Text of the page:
The poll found that close to half (46%) of UK ransomware victims paid the ransom to restore access to their data last year, yet an unfortunate 11% of victims who shelled out did not have their stolen data returned.
Whether they paid or not, only 18% of 1,006 UK victims surveyed were able to restore all their encrypted or blocked files following an attack.
Internationally the picture is still worse with more than half (56%) paying off extortionists and nearly one in five of whom (17%) failing to get their data back even after paying out.
In a multi-national poll (PDF) of 15,000 consumers commissioned by Kaspersky, only 29% of users who experienced ransomware attacks were able to restore all their encrypted or blocked files after an attack.
Half lost at least some files, 32% lost a significant amount, and 18% lost a small number of files. Meanwhile, 13% who did experience such an incident lost almost all their data.
Marina Titova, head of consumer product marketing at Kaspersky, commented that “handing over money doesn’t guarantee the return of data, and only encourages cybercriminals to continue the practice”.
Kaspersky advises users to regularly back up their data and use security software in order to safeguard against potential ransomware infestation.
Consumers are advised to avoid clicking links in spam emails or visiting unfamiliar websites. Caution in opening email attachments from senders you do not trust, or in using USB discs of uncertain origin, is also advised.
Ransomware is a form of malware that either encrypts data or (less commonly) locks users out of their devices. Victims are told they need to pay in order to get access to encryption keys that will supposedly unlock their compromised data.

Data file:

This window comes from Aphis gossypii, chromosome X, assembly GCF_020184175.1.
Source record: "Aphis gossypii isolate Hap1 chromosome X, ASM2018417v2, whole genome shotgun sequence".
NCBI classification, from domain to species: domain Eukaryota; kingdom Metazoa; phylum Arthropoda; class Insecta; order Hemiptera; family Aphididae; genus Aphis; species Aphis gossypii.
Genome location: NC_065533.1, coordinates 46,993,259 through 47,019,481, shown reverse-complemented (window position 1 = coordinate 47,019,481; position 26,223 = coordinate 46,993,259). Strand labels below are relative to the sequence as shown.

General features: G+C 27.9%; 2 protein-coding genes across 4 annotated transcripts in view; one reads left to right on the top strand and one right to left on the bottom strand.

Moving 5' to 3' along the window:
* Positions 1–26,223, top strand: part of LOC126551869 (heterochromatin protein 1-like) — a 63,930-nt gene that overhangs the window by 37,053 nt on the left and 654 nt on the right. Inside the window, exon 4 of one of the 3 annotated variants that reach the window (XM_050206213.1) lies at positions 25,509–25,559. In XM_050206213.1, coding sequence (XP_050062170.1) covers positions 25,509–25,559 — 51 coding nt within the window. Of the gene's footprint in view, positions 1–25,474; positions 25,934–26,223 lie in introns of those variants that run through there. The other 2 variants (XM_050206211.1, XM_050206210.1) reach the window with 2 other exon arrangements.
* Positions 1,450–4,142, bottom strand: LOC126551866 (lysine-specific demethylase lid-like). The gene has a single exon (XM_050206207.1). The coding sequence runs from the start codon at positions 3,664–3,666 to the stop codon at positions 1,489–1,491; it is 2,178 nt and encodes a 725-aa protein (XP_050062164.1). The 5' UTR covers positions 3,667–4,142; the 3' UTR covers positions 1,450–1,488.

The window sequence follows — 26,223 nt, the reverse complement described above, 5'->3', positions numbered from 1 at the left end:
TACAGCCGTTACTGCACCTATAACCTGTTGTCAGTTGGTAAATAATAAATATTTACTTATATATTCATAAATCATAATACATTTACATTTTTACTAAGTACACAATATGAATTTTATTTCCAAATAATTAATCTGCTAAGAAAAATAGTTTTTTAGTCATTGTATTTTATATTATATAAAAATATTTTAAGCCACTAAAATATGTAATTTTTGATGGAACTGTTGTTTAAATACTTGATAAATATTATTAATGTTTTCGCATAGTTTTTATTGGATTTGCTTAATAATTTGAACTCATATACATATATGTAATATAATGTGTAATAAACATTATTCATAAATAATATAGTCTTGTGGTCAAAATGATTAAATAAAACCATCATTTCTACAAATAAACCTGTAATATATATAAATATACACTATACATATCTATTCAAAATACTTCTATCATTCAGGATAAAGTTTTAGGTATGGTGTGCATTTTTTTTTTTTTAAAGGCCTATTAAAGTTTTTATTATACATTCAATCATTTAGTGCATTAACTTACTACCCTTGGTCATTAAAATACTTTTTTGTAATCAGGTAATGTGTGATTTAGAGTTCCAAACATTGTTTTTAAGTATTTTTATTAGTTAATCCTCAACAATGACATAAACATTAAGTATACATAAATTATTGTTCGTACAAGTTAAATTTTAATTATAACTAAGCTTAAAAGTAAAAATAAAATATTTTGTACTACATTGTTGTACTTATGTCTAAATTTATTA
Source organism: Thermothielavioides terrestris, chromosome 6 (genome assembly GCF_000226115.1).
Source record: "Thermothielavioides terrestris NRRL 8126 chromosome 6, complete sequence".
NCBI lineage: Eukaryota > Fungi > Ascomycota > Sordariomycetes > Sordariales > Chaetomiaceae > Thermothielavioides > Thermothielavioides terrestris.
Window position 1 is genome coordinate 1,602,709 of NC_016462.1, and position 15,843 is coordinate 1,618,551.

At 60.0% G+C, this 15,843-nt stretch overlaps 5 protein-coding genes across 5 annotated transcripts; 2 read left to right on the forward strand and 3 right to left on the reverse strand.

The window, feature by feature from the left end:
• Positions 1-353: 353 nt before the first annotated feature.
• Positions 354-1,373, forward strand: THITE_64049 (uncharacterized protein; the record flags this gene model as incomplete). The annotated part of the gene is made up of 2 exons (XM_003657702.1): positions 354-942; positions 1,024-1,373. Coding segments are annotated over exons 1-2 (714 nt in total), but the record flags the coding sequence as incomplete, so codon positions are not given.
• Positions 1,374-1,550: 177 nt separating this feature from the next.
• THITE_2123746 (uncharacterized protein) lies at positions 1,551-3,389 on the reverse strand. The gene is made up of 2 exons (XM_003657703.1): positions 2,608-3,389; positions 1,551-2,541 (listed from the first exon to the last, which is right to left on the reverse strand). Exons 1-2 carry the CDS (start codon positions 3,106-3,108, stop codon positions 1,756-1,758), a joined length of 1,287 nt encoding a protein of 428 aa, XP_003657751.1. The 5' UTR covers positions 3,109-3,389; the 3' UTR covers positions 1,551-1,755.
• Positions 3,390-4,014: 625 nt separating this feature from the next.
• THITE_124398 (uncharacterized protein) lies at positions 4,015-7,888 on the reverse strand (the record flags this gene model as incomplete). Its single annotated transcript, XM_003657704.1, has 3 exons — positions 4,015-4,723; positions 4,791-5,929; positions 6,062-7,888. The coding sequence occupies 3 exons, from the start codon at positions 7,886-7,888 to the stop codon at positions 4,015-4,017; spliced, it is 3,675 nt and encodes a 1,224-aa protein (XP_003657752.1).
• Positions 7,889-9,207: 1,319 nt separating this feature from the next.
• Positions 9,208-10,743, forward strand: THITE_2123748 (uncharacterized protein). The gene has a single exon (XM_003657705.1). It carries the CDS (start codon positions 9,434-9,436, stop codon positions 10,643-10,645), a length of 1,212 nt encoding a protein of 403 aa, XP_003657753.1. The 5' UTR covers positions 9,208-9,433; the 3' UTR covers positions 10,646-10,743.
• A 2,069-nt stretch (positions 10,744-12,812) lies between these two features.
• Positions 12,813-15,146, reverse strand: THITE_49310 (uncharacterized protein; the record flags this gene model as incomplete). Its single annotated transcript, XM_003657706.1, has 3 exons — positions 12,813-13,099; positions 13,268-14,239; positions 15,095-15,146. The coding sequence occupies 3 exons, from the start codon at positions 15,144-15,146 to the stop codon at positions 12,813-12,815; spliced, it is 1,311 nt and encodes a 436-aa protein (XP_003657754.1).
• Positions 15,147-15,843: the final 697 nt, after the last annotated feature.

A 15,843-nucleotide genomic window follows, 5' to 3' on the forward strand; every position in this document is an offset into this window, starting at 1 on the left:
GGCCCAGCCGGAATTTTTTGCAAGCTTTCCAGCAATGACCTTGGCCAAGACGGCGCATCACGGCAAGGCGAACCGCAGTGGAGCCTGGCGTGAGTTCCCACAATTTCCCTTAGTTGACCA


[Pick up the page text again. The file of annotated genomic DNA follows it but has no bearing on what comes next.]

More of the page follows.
Payments are typically made in digital currency – most commonly bitcoin – with prices that escalate in time in order to further coerce unfortunate marks into paying up.
A recent study by cyber intelligence firm Group-IB separately estimated that the number of ransomware attacks grew by more than 150% in 2020.
Ransomware attacks not only grew in number, but also in scale and sophistication – the average ransom demand increased by more than twofold and amounted to $170,000 in 2020.
Kaspersky’s survey was released on the eve of World Backup Day (March 31).
The cybersecurity firm was unable to say whether or not the experience of consumers is mirrored by that of business ransomware victims, since the survey focused specifically on consumers.
But it added that it's clear that a significant number of businesses that fall victim to ransomware attacks do also pay the ransom.
“Ransom payments fuel the further development of ransomware attacks,” a representative of Kaspersky told The Daily Swig. “This why some (including former head of the UK's National Cyber Security Centre, Ciaran Martin) have publicly called for ransom payments to be made illegal – to deprive ransomware gangs of the funding they use to develop their business further.
“Moreover, there have certainly been cases reported where criminals have failed to restore the data of businesses that have paid a ransom,” the representative added.
This story has been updated to add comment from Kaspersky and figures from the international portion of its survey